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How Medicare Covers Breast Cancer Prevention and Treatment

Medicare Part B provides some coverage for mammograms, chemotherapy and other breast cancer treatments. Learn more about your coverage and what you can expect to pay.

Medicare does cover certain breast cancer screenings and treatments.

Medicare Part A (hospital insurance) helps cover the costs associated with any inpatient hospital breast cancer treatment, such as surgery and chemotherapy. Medicare Part B (medical insurance) helps cover the costs of your outpatient care and annual mammograms.

Learn more about how Medicare helps to cover the costs associated with detecting and treating breast cancer.

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Medicare Part B covers mammograms

Medicare Part B covers mammograms in the following ways:

  • One screening mammogram every 12 months for women age 40 and older
  • One baseline mammogram for women ages 35-39
  • Additional diagnostic mammograms that are considered medically necessary may be covered for women of any age

Screening mammograms are covered in full by Medicare Part B, while women receiving a diagnostic mammogram will typically pay 20 percent of the Medicare-approved amount after meeting the Part B deductible.

The Medicare Part B deductible is $226per year in 2023.

Medicare Part A and Part B cover chemotherapy

Medicare covers chemotherapy and radiation treatment of breast cancer in different ways, depending on whether you are a hospital inpatient or if you receive treatment in an outpatient setting.

  • Medicare Part A provides coverage for chemotherapy treatment received in a hospital as an inpatient.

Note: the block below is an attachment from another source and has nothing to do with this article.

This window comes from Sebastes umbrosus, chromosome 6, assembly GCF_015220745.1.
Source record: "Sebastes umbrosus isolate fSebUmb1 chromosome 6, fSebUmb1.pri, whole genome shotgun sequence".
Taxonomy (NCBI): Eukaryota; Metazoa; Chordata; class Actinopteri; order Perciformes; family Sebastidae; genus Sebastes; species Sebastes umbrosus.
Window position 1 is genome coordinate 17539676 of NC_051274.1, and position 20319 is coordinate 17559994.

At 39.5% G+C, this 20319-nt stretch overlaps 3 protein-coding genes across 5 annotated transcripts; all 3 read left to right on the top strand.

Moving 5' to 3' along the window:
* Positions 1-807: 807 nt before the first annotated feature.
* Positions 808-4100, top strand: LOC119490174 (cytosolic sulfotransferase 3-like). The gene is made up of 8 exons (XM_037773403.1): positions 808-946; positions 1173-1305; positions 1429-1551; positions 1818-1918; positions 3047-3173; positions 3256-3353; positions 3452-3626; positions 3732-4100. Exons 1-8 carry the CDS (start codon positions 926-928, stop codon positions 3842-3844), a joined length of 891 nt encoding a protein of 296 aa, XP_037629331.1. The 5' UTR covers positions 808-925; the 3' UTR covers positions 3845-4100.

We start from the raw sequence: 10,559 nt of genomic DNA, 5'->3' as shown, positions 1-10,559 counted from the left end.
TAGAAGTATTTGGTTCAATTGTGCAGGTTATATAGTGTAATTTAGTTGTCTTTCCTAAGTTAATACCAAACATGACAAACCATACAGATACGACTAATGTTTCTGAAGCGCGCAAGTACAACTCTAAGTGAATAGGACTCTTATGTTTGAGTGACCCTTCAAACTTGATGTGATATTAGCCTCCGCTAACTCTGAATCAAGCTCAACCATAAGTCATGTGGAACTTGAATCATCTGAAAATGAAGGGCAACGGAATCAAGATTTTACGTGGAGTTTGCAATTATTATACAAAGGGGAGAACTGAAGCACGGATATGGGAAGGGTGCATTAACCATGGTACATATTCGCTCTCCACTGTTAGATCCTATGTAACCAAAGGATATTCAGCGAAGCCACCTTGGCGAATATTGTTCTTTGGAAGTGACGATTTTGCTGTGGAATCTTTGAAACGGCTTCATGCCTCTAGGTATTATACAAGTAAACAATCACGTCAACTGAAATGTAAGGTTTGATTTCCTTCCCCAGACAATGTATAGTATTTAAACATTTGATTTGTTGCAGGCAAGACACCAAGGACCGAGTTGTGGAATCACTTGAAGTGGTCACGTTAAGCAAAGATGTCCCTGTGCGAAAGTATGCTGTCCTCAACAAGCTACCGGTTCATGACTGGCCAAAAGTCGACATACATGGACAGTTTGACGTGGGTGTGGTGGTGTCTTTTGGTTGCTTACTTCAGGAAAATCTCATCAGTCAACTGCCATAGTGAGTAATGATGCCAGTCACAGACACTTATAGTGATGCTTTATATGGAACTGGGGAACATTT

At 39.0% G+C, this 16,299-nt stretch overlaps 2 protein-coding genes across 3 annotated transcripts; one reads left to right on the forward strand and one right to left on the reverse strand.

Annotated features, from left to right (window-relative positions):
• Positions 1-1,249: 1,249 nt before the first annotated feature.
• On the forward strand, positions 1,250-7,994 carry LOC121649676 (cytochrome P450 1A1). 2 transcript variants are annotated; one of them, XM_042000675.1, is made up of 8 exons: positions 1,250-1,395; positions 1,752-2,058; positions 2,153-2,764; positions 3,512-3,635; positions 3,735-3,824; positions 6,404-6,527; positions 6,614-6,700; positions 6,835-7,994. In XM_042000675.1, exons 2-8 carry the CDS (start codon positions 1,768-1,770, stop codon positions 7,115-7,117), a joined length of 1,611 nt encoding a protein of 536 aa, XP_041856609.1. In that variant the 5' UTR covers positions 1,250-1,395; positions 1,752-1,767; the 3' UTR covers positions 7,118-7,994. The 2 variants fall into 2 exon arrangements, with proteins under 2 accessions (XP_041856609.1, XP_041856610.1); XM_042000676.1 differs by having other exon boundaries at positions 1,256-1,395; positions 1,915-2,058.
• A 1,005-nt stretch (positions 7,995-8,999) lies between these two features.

You must meet your Part A deductible before Medicare coverage kicks in. The 2023 Medicare Part A deductible is $1,600 per benefit period.

  • Medicare Part B covers chemotherapy treatments that are performed at an outpatient facility, such as a doctor’s office or a freestanding clinic.

    You must meet your Part B deductible before Medicare will cover your chemotherapy costs. As mentioned above, the Part B deductible is $226 per year in 2023. After you meet your Part B deductible, you typically pay 20 percent of the Medicare-approved amount for chemotherapy.

Be sure to ask your doctor how Medicare will cover your chemotherapy treatments so that you have a good understanding of your potential costs.

Medicare Part B helps pay for anti-nausea and oral cancer drugs

Medicare Part B may provide some coverage for certain drugs taken for cancer, such as anti-nausea drugs used for symptoms of chemotherapy.

  • Oral cancer drugs
    Medicare Part B will help pay for oral cancer drugs if the drug is available in injectable form or if it is a prodrug of the injectable drug (it breaks down into the same active ingredient as the injectable drug).

    Medicare Part B will also cover new oral cancer medications as they are developed and become available.

  • Oral anti-nausea drugs
    Medicare Part B helps cover the costs of oral anti-nausea drugs if you take them before, during, or within 48 hours after receiving chemotherapy. Part B will also cover these drugs if they’re used as a replacement for an intravenous anti-nausea drug.

If Medicare Part B covers drugs you use to treat breast cancer or to alleviate nausea related to chemotherapy, you will pay 20 percent of the Medicare-approved amount for the drug.